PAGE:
Jaime-Li is a wild, curious and mercurial character, but she has her flaws- a typical gemini. Were there any inspirations for her character? Or do you think you were working against a type of character?

CJ: Of course not, Jamie-Li is completely fictional and not based on my experiences at all… not.

I think the inspiration for Jamie-Li’s character came from both Chye-Ling’s and my own experiences. She was born from our own flaws.

CLH: Cole and I mainly started writing what we know from our lived experiences, and then worked together to deepen the characters as they grew. I wanted to play against the morally righteous POC who is often placed in an ensemble cast as a teachable moment, a guru of sorts, and in order to avoid any faux-pas in the representation of said minority character, ends up being too perfect and a bit boring. Jamie-Li is a guilty pleasure to write – she’s unwoke and unaware of it, though she has good intentions, thirsty to a fault and living what she sees as her best life. She’s the worst, heightened version of me 5 years ago mashed with the basic bitches we all love to hate. 

How was it working with Cole Jenkins? And what do you think each of you brought to the table? 

CL: Having a co-writer was hard at times – we’d talk to each other in and out of tangles of storylines – but ultimately it was the perfect process for the story. Cole is great at dialogue, I’m good at story, and when one of us was struggling the other could pick up the slack with fresh eyes. Collaborating is fun, takes the pressure off and we came out the other side closer than we’ve ever been, if possible. It was also important to us to have collaborators with eyes on experiences that aren’t our own – we were really lucky to have actors who were willing to contribute to re-writes and add nuance like Sarita Das who plays Mich, a non-binary colleague of Jamie-Li’s. 

While LGBTQI themes are still not normalised in mainstream media, there’s been a rise in the quality and number of web series today that portray queer characters in authentic ways, focussing on their everyday struggles and relationships. Where their sexuality isn’t the apex of their character development. How did you go about creating the character of Curtis, and the journey that he goes through?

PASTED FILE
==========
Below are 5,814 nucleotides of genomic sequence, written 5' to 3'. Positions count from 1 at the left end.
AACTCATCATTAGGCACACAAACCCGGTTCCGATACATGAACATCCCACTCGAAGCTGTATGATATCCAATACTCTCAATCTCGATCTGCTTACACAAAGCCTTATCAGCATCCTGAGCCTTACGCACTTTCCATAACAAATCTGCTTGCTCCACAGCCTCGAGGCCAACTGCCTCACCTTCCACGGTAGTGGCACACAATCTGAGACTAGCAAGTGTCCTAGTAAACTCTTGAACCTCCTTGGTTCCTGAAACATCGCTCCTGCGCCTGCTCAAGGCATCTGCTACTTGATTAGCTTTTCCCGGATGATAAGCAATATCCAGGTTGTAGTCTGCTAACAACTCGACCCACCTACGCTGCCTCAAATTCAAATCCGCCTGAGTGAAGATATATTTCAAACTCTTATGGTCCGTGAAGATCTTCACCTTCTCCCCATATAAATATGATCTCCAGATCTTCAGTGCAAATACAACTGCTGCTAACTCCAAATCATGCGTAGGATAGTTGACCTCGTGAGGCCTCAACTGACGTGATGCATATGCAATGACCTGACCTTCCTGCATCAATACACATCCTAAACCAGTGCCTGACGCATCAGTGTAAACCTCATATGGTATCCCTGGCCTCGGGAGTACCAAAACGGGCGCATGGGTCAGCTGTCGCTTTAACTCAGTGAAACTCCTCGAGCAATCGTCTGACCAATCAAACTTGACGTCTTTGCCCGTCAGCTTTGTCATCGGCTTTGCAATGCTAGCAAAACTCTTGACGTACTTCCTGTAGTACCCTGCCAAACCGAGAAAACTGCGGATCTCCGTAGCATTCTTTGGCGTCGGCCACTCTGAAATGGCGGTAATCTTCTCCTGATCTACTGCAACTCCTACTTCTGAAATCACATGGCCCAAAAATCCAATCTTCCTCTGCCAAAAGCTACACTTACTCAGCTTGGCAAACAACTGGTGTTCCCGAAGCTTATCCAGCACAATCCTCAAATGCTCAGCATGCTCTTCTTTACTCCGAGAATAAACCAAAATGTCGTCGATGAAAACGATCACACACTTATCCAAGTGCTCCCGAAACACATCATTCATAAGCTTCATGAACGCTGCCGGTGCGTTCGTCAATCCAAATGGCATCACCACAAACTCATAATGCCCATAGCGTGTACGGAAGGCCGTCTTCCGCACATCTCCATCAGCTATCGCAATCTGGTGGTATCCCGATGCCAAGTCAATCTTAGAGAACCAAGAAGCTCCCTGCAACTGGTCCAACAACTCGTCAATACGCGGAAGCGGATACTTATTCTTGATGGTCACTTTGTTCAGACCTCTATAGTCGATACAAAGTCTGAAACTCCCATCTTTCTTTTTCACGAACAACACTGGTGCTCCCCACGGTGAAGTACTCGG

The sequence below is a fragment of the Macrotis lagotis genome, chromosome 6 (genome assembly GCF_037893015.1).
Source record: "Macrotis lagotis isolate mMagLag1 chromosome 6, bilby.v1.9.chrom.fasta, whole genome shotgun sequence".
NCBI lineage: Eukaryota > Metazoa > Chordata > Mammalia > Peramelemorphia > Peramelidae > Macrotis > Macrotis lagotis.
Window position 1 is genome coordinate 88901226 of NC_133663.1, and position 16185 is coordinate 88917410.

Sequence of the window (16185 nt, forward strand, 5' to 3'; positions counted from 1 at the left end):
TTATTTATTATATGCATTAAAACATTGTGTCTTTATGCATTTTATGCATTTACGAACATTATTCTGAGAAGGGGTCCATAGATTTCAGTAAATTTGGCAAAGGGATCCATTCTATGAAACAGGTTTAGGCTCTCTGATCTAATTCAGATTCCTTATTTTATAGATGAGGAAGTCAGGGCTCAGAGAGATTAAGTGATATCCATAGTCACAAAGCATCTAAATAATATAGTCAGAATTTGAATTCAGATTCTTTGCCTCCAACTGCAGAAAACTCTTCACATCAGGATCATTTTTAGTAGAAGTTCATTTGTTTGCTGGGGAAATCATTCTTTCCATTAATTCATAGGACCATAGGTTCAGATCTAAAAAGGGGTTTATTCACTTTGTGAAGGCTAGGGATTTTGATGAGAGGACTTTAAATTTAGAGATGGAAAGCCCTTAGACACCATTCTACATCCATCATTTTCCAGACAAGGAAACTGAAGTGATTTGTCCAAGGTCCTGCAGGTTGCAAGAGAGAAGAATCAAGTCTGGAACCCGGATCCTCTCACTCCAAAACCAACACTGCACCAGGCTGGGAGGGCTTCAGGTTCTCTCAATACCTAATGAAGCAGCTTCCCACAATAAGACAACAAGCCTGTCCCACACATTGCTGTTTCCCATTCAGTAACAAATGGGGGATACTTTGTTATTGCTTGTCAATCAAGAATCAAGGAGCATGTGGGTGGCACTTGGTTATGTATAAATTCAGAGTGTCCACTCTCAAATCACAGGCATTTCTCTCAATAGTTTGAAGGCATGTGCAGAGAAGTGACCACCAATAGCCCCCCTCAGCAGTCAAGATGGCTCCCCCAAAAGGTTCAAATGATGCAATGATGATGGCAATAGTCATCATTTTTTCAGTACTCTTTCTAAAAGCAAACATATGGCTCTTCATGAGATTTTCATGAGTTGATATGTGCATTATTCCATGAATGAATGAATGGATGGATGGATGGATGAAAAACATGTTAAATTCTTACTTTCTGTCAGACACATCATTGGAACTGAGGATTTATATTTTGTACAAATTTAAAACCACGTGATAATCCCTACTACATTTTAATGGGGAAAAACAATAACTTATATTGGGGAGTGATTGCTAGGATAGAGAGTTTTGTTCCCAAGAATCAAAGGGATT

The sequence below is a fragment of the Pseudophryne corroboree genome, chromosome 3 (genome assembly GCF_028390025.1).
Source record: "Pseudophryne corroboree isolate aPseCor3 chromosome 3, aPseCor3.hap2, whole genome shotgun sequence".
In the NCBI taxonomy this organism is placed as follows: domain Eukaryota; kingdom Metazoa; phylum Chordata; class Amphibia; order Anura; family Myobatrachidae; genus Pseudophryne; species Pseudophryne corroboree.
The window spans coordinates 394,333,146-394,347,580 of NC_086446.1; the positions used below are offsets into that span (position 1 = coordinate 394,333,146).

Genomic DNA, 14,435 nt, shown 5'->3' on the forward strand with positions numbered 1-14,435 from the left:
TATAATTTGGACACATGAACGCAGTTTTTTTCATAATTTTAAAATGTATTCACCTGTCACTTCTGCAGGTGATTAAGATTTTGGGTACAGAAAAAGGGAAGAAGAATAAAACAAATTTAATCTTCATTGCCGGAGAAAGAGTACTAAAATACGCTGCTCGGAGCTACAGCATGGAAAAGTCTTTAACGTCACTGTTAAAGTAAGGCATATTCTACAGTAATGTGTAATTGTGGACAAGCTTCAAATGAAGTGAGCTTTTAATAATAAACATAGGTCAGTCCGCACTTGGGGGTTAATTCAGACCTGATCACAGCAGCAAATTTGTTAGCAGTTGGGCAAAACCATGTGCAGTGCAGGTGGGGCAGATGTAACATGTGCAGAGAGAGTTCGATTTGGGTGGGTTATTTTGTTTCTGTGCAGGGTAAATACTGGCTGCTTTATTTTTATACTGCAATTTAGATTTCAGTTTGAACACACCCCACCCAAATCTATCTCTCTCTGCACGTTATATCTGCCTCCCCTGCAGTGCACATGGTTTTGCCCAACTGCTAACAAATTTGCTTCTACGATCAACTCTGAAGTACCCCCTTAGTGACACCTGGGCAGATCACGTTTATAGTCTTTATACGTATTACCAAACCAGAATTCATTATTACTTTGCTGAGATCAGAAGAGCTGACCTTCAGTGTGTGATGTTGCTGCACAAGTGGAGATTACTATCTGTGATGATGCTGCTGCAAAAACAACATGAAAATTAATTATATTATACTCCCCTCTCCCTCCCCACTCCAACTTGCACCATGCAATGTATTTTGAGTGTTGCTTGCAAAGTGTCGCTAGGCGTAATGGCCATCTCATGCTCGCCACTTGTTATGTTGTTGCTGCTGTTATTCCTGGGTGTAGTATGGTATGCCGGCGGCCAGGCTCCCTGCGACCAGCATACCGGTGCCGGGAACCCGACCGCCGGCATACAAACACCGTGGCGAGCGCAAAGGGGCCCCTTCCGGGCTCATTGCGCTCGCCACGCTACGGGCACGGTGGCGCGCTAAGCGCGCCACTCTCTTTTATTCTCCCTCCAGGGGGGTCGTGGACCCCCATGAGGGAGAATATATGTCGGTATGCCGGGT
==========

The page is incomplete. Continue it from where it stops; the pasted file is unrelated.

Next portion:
CJ: Like Jamie-Li, Curtis’ development started from a lot of lived experiences. Particularly from when I was a younger, newly out gay man. It was important to us that Curtis didn’t completely embody the stereotype of the over-sexualised, white-gay guy who was defined by his sexuality. In fact, Curtis actively shuns that stereotype which opened up conversations around toxic masculinity, gender roles and internalised homophobia, something that is worryingly present in the gay male community at the moment. These are all things that I have had to overcome and still struggle with to some degree and I know many gay cis males my age do too. I think we found a nice balance between featuring that narrative while also honouring the sexy, thirsty gay narrative too.

Why comedy? Do you (or both you and Cole) think of yourselves as interested in comedy first and foremost?

CLH: I was always a moody drama girl growing up, so this feels very out of my comfort zone as a creative. That said, I admire comedians like good friend James Roque (co-founder of PAT) who uses humour to broach taboo subjects, across a range of styles from clever to just stupid fun. Maybe because I don’t see comedy as an inherent skill or something I fully understand yet I was keen to give it a go. I think it’s important to see and create QPOC narratives that aren’t centred in trauma; as much as that is an important shade of our story, it can become the singular narrative, which gets pretty sad pretty quick. There’s no reason we can’t have it all. 

What do you hope watchers will get out of this?

CLH: Something that joins a global conversation from New Zealand storytellers, and a good laugh. 

What else are you working on at the moment?

CLH: I’m working on more screenplays – I’m keen to take this experience and expand my learning, whatever ends up landing I know I want to make more. My theatre company Proudly Asian Theatre are making shows and running initiatives continually, and I’m heading to LA for a couple of months to do some scouting there.